Besides the practical achievement of 100% collection efficiency, equivalent efficiencies in a laminar flow system can be achieved with a significantly smaller specific collecting area. The striking difference between the collection efficiencies of laminar flow, versus turbulent flow can be seen utilizing a typical utility fly ash emission system, calculating the specific collecting area (in square feet per thousand acfm) versus collection efficiency in two cases. In a turbulent flow system a specific collecting area of 230 is determined to be required at 99% collection efficiency, and is calculated to be over 800 at 99.99%. In a laminar flow calculation, on the other hand, the specific collecting area requirement is determined to range from 100 at 99% efficiency to only 160 at 99.99%. Thus, a turbulent flow precipitator is more than twice the size of an equivalent laminar flow precipitator at 99% collection efficiency and at 99.99% efficiency the turbulent flow precipitator must be more than five times larger than an equivalent laminar flow system. Although the advantages of laminar flow precipitation have been known, prior attempts to incorporate those principles into a working system have been unsuccessful or impractical for industrial scale applications. A major obstacle to achieving laminar flow in such systems has been the turbulence introduced by the corona discharge of the precipitator itself. However, the instant invention utilizes a substantially vertically and downwardly directed gas flow in combination with a two stage electrostatic precipitator design having separate charging and collecting sections to achieve a practical laminar flow electrostatic precipitation system.
The best prior art known to the Applicants include U.S. Pat. Nos. 1,329,844; 1,413,993; 1,944,523; 2,497,169; 2,648,394; 2,711,225; 3,495,379; 3,633,337; 3,830,039; 3,853,750; 4,072,477; 4,908,047; 5,009,677; 5,125,230; and, 5,254,155.
In some prior art systems, such as that shown in U.S. Pat. No. 5,254,155, an electrostatic precipitator system is disclosed wherein a single-stage structure is provided. Such systems provide a plurality of passageways that are defined by a honeycomb structure for gas flow upwardly therethrough. Stationary rods extend into each passageway, the rods being coupled to the negative output of a power supply, while the walls of the honeycomb passageways are coupled to a reference potential. Removal of the collected particulates is accomplished by washing them downwardly utilizing a liquid mist (water) collected from the gas stream. The liquid mist is introduced into the gas flow upstream of the electrostatic precipitator electrodes, and is introduced solely for cleaning contaminants from the collecting electrodes. Since a corona discharge is maintained throughout the length of the honeycomb passages, laminar gas flow is not achieved.
In other systems, such as that disclosed by U.S. Pat. No. 2,648,394, the gas to be cleaned flows downwardly through a housing in order to be directed upwardly through the precipitator which is defined by a plurality of tubular members having centrally disposed electrodes extending axially therethrough. Here again, a single-stage system is provided wherein laminar flow of the gas is not achieved. Spray nozzles are also provided for introducing water droplets into the gas inlet conduits which serve to flush deposited material out of the tubular members.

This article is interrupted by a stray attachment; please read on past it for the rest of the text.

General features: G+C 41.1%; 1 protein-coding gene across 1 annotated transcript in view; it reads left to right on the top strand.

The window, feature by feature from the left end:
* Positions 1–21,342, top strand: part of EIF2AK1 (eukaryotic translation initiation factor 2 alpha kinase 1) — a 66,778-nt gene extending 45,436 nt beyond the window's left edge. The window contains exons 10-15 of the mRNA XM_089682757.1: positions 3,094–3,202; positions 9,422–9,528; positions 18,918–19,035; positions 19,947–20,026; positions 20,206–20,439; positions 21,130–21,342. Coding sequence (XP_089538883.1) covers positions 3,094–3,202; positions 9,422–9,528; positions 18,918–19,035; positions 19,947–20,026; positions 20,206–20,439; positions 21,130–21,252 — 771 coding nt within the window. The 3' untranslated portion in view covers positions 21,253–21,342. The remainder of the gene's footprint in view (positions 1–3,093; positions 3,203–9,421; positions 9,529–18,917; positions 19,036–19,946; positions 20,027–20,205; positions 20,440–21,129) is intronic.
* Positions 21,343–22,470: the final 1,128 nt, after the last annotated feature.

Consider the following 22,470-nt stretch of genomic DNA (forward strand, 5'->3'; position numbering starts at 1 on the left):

In other systems, like those shown in U.S. Pat. Nos. 5,009,677 and 2,497,169, single-stage electrostatic precipitators are formed utilizing a plurality of vertically oriented tubular collecting electrodes through which a discharge electrode extends axially therethrough, for establishing a corona discharge throughout the length of the tubular electrode.
None of these prior art systems direct themselves to achieving laminar flow of the particulate-laden gas. Additionally, these prior art systems do not direct the gas downwardly through electrostatic tubular collecting electrodes which are devoid of corona discharge thereby resulting in a less efficient system than that provided by the instant invention.
An electrostatic precipitation system using laminar flow for removing sub-micron sized particulates entrained in a flue gas is provided. The electrostatic precipitation system includes a housing coupled in fluid communication with a flue. A power source is provided having a first output for supplying a reference potential and at least a second output for supplying a potential that is negative with respect to the reference potential. The electrostatic precipitation system includes an assembly for electrostatically charging particulates disposed within the housing and coupled in fluid communication with the flue having flue gas passing therethrough. The charging assembly is coupled to the first and second outputs of the power supply for imparting a charge that is negative with respect to the reference potential to the particulates carried by the flue gas. The electrostatic precipitation system further includes an assembly for collecting the charged particulates disposed within the housing and downstream of the charging assembly. The collecting assembly forms a laminar flow of the flue gas therethrough. The collecting assembly is coupled to the power source for establishing an electrostatic field to attract the charged particulates including sub-micron sized particulates.